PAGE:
For the Tomatillo Sauce
1 1/2 pounds tomatillos
1 to 2 jalapeno peppers, or 2 to 3 serrano peppers (include the seeds if you want the heat, remove them if you don't want the heat), chopped
1 clove garlic, chopped
1 teaspoon salt
2 tablespoons lime (or lemon) juice
For the Stew
2 pounds boneless skinless chicken thighs or breasts, trimmed of excess fat, cut into 1-inch cubes
Salt and pepper
Extra virgin olive oil
2 medium yellow onions, chopped
2 cloves garlic, minced
1 teaspoon ground cumin
1 teaspoon ground coriander
1 1/2 cups chicken stock
2 cups tomatillo sauce (see above)
1 teaspoon dry oregano or 1 tablespoon fresh, chopped
1/2 cup packed chopped cilantro
Sour cream, optional garnish
Make the tomatillo sauce:
Remove the papery husks from the tomatillos and rinse well. Cut the tomatillos in half and place them cut-side down on an aluminum foil-lined roasting pan.
Broil for 5 to 7 minutes until blackened in spots. Let cool enough to handle.
Place the tomatillos, any juice they have released, chile peppers, garlic, salt, lime juice and sugar in a blender, and pulse until well blended.
If you make ahead, refrigerate until needed.
Brown the chicken:
Heat a couple tablespoons of olive oil in a large, thick-bottomed pot on medium high heat until almost smoking. Pat dry the cubed chicken parts with paper towels. Sprinkle salt and pepper over them.
Working in batches so as not to crowd the pan, brown the chicken pieces on two sides. Add more olive oil when necessary.
When you place the pieces in the pan, make sure there is room between them (otherwise they will steam and not brown), and don't move them until they are browned on one side.w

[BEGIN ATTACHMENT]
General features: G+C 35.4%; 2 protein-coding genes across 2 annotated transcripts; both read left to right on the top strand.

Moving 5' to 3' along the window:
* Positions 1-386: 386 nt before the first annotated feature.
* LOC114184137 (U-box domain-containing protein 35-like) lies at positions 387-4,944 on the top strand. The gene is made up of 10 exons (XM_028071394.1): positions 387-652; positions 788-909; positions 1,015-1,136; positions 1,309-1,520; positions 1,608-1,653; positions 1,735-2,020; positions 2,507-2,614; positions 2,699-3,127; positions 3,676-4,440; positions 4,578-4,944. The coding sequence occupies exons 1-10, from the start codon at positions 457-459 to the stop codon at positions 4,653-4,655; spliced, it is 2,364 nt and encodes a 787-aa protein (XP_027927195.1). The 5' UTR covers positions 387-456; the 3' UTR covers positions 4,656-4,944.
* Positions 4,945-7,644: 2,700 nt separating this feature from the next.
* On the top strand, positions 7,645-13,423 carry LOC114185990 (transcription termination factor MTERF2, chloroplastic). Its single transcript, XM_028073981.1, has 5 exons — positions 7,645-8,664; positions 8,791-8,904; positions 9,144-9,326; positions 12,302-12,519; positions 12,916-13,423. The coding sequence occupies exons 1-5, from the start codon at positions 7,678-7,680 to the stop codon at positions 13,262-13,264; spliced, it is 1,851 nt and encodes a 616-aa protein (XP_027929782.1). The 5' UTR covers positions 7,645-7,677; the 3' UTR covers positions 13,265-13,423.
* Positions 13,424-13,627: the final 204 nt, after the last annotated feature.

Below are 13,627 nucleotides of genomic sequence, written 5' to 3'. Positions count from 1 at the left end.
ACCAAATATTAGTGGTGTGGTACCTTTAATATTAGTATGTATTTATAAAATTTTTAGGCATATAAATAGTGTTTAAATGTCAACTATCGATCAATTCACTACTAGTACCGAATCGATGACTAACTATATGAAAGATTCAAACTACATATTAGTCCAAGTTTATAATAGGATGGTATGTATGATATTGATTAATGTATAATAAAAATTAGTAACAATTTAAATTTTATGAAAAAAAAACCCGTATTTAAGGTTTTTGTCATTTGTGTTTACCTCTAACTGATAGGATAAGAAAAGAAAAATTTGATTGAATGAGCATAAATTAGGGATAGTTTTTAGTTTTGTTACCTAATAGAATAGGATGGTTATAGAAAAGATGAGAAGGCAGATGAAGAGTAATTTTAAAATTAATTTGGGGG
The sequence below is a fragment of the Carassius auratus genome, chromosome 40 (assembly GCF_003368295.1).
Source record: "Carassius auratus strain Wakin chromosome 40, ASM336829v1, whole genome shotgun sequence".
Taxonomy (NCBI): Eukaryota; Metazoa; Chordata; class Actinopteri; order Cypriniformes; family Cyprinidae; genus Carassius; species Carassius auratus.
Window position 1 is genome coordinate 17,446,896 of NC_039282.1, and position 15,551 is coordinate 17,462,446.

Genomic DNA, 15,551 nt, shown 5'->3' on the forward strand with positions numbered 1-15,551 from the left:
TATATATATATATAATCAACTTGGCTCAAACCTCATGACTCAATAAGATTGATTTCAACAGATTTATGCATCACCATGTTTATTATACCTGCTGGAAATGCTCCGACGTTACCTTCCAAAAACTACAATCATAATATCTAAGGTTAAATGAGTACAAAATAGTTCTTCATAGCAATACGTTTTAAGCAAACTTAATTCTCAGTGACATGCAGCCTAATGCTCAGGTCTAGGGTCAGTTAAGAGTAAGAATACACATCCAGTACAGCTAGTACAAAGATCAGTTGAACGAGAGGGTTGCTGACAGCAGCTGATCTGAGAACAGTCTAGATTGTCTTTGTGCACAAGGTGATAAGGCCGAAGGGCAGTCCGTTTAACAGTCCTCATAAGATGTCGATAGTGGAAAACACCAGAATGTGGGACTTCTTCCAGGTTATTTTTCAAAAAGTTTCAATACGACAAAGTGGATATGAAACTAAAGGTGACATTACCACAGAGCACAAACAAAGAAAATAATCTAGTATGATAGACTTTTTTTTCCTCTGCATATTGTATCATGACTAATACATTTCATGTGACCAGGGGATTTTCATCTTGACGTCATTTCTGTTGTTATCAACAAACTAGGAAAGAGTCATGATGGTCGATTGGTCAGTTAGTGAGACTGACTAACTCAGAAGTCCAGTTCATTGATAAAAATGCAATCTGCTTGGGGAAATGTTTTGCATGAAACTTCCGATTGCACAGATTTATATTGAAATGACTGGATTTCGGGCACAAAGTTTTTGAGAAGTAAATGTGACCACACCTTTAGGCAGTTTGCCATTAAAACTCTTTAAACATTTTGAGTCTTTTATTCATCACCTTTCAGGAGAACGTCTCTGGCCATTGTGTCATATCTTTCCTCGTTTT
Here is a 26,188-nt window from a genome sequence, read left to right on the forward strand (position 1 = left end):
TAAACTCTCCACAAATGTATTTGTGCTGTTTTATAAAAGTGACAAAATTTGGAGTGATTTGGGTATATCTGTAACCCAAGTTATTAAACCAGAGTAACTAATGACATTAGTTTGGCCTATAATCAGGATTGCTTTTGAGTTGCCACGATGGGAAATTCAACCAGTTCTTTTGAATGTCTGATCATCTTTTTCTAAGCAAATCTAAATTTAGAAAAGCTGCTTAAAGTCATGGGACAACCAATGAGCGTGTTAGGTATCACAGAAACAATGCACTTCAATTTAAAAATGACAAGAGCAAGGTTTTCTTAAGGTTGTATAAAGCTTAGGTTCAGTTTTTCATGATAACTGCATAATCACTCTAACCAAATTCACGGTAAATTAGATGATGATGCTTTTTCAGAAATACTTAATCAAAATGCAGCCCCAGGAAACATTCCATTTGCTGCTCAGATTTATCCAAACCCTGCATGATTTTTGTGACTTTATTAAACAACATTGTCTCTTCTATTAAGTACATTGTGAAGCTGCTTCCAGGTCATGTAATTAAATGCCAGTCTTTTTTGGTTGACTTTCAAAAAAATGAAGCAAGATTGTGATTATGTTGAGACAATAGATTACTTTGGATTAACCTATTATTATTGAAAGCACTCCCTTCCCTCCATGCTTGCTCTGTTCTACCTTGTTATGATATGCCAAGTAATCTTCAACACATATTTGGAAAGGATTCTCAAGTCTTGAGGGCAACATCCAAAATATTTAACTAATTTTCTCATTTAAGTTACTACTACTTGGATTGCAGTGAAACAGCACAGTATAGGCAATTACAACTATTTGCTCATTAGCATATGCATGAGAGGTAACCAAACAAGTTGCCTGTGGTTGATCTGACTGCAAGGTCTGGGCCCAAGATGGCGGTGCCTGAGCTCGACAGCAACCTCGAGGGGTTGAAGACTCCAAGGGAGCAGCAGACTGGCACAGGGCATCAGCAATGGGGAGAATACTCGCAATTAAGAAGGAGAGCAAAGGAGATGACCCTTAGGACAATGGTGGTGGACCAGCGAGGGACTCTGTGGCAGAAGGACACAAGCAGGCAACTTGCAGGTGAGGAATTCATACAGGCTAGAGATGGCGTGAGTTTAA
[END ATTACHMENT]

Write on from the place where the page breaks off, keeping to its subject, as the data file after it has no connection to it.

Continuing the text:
Then, use tongs or a metal spatula to turn them over. And don't move them again until they are browned on the other side. Do not cook through, but only brown.
Remove the chicken pieces from the pan and lower the heat to medium. There should be a nice layer of browned bits (fond) at the bottom of the pan.
Cook the onions, add spices, then garlic
Add the onions to the pan, and a tablespoon or two more olive oil, if needed (likely).
Add ground cumin and coriander. Cook a few minutes, stirring occasionally until onions are softened and the browned bits from the chicken have been picked up by the onions and are no longer sticking to the pan.
Add the garlic and cook for 30 seconds more, until fragrant.
Make the stew:
Add the browned chicken, the tomatillo sauce, chicken stock, and oregano to the pan. Stir to combine. Bring to a boil and reduce to a simmer.
Cook, partially covered, for 20 minutes until chicken is cooked through. Add the cilantro to the stew in the last minute or so of cooking.
Serve over rice with optional sour cream:
Serve over white rice, accompanied with sour cream, if needed to offset the heat from the chiles. The stew will thicken as it cools.
|Nutrition Facts (per serving)|
|Amount per serving|
|% Daily Value*|
|Total Fat 25g||32%|
|Saturated Fat 7g||33%|
|Total Carbohydrate 29g||10%|
|Dietary Fiber 7g||25%|
|Total Sugars 15g|
|Vitamin C 45mg||226%|
|*The % Daily Value (DV) tells you how much a nutrient in a food serving contributes to a daily diet. 2,000 calories a day is used for general nutrition advice.|